The Do-It-yourself Home Energy Audit for Fall

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It seems to happen every year -- that energy bill arrives in the depths of a harsh winter and it's almost impossible to believe the total. You've been careful to conserve heat and power, so why in the world is that bill so high?

Even with all your preparations and care, you might be surprised by exactly where all that heat is going. A good home energy audit before the winter wind begins to blow can help you figure out where you need to tighten things up around the house. This do-it-yourself audit isn't as thorough as an energy audit by a contractor, but it can definitely provide you with some energy savings through the winter.

Start with a serious cleaning
Spring cleaning is important, but so is the autumn cleaning, when you dive into changing filters, cleaning out ducts, and replacing those old, worn-out seals around the doors and windows.

Start with a thorough filter cleaning; if your furnace filters are disposable, make sure you have enough new ones on hand to get through the winter. Use your vacuum to suck up any debris or accumulated dust around the furnace filter, and then tackle the vents throughout the house for good measure. A very clean furnace runs much more efficiently.

Then look at the weather-stripping around the doors and windows. Over time, these seals begin to crack and compress, and that can invite drafts. Remember this rule of thumb: close the window or door on a one-dollar bill. If you can pull the bill out of the closed door or window, it's time for new weather-stripping. Most weather-stripping is very affordable and takes only minutes to replace, so make a point of doing it now, before the weather gets too cold.

Check for drafts
Speaking of cold, nothing is worse than feeling an unwelcome breeze around your ankles during the depths of winter. Eliminate as many drafts as you can by using the incense test. Here's how you do it: Turn off the furnace, all fans, and any other air that is flowing through your home. Close all the windows and doors. Then light a stick of incense (choose one that smells great to you -- why not?). Move the stick of incense slowly around your doors and windows, and watch the smoke. When it is blown away or sucked in, there's a draft. Mark that spot and come back to it with more weather-stripping.

There are other areas of your house that are prone to drafts -- places like the outlets, light switches, areas where the baseboard meets the floor, and areas cut for pipes, dryer vents, cable and telephone lines, and the like. Remedy the problem by placing small insulation panels behind the outlet and light switch covers, then using wrap insulation to fill up any spaces around pipes, vents and the like. Use that incense stick around the baseboards, and use small slips of insulation underneath to block out that air.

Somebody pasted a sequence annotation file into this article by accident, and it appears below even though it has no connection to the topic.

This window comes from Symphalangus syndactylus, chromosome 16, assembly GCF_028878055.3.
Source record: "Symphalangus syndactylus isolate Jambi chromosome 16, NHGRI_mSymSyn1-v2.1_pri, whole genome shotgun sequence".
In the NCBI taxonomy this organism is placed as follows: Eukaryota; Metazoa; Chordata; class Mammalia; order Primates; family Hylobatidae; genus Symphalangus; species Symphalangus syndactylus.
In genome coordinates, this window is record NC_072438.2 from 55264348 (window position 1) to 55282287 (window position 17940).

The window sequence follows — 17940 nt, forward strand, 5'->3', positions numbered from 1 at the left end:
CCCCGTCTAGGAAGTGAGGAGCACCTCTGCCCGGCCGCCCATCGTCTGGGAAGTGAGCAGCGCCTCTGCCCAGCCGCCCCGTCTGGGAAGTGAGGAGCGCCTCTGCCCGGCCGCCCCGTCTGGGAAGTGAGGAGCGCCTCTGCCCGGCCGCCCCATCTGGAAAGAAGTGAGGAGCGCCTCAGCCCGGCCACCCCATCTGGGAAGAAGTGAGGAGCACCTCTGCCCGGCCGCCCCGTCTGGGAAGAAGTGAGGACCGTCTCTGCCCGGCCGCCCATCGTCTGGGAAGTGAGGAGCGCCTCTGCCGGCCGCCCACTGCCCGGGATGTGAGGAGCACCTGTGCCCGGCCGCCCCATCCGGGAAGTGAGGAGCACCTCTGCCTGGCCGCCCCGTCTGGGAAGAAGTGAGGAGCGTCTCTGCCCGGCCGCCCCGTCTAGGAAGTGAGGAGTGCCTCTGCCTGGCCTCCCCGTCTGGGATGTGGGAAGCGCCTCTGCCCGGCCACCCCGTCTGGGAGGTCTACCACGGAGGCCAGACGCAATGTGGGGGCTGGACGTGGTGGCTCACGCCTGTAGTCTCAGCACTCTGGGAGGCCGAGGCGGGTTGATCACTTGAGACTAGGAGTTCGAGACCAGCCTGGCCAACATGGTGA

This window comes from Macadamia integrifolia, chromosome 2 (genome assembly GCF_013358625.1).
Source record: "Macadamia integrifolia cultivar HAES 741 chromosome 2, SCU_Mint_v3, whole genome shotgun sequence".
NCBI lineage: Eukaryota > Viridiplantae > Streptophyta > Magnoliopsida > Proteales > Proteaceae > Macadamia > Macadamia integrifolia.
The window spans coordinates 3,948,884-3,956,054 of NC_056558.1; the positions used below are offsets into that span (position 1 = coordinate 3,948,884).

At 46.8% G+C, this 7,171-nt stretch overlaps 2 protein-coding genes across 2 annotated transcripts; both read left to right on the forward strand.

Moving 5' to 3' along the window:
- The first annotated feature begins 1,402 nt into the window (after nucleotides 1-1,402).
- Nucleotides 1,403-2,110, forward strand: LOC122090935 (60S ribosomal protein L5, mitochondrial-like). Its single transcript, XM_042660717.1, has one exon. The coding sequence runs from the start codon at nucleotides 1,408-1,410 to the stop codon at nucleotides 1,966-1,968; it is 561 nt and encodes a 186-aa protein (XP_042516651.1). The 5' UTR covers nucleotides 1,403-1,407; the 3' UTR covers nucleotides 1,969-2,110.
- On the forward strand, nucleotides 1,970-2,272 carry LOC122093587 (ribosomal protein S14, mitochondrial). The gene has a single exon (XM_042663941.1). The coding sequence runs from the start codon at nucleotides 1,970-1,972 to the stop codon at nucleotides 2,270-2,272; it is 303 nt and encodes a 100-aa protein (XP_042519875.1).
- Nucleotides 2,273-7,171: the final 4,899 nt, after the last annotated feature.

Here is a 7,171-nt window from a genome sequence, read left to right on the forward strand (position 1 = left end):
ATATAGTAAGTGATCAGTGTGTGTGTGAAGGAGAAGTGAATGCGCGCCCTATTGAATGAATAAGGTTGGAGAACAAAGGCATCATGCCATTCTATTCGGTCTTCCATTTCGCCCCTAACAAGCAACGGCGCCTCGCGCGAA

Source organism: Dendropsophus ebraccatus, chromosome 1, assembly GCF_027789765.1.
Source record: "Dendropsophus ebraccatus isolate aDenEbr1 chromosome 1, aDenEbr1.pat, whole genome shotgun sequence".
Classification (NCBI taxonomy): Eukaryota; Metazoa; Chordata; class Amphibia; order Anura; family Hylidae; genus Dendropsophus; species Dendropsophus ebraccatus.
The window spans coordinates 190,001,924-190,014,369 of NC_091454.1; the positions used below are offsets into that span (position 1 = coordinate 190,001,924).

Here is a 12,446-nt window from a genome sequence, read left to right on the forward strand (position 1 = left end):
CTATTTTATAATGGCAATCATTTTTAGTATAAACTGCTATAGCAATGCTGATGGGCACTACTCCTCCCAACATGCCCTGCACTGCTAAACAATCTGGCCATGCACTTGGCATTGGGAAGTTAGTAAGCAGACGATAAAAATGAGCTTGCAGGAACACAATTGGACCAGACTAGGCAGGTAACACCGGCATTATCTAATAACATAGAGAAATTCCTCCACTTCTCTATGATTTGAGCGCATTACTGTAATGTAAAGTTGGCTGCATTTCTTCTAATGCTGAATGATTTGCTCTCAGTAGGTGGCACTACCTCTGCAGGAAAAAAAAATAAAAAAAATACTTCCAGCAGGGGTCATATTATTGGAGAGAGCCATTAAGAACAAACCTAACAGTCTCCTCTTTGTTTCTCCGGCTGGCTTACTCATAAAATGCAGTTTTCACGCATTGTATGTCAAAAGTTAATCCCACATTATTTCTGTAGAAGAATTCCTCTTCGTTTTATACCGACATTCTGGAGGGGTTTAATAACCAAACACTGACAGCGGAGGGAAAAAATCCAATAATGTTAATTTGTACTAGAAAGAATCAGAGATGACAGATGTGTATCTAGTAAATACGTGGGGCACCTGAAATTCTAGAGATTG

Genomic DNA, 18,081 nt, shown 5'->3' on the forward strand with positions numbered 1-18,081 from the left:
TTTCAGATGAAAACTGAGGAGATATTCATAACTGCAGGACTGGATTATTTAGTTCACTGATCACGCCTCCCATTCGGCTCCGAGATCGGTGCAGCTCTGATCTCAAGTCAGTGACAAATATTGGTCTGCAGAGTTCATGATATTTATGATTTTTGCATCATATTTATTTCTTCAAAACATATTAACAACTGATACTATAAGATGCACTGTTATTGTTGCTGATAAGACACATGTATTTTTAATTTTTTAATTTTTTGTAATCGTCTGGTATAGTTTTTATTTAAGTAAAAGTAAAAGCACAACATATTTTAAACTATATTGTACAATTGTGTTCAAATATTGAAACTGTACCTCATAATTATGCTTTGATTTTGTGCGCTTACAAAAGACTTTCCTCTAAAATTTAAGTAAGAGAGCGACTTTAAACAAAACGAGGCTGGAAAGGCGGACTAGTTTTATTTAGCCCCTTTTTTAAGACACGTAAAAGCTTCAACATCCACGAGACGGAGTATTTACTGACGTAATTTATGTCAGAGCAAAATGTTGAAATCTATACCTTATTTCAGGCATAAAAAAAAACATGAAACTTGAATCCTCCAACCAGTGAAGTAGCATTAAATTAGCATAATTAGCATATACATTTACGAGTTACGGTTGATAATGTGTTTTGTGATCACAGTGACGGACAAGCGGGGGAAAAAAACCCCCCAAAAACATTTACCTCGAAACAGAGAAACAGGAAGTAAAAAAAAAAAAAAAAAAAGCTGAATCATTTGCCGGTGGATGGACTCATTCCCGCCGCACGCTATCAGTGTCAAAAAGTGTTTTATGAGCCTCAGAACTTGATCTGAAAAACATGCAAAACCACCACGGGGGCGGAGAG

Inspect the insulation
That brings us to insulation, which is the gold standard of energy-efficiency for any home. To check on how much insulation you have, start with the attic. Make note of what kind of insulation you have, how thick it is, and the R-value, if possible. Then move to the exterior walls. You can do this by opening up the electrical outlets and shining a flashlight behind the box -- you should see insulation there, and you might be able to tell how thick it is.

This Insulation Fact Sheet from the U.S. Department of Energy can help you understand how to find the R-value, and determine if your home has enough insulation for the coming winter. If it doesn't, it's time to get in touch with a professional contractor who can help you keep things cozy.

Tighten things up
Once you have attended to the things discussed above, it's time to take additional steps that can keep your home cozier in the winter -- and save on those heating bills.

If you have ceiling fans in the house, now is the time to reverse them. Turning your blades to the clockwise direction can help circulate warm air down into the room. Most fans have a switch on them that moves the blades from one direction to another.

If your windows are still drafty despite new weather-stripping or caulking, turn to window plastic for a quick fix. This thin layer of protection can keep things surprisingly warm, and if the plastic is applied correctly, it can be barely visible.

Wrap up any pipes that might freeze during a cold snap, and remember to wrap up your hot water heater, too. This is especially helpful if the water heater is in an unheated area, such as a garage. If it is well-insulated, it has less work to do to heat your water, which means more energy-efficiency.

Finally, remember your thermostat. Turn it down as low as you can and still be comfortable -- and don't forget that wrapping up with warm sweaters and blankets can allow you to turn it down even lower. Lower the heat even more when you leave the house, but don't let it drop below 55 degrees unless you want to come home to frozen pipes!

Now that you know how to conduct a do-it-yourself home energy audit, it's time to get moving! The key to a cozy winter is getting all of this done long before the snow flies.

This article originally appeared on

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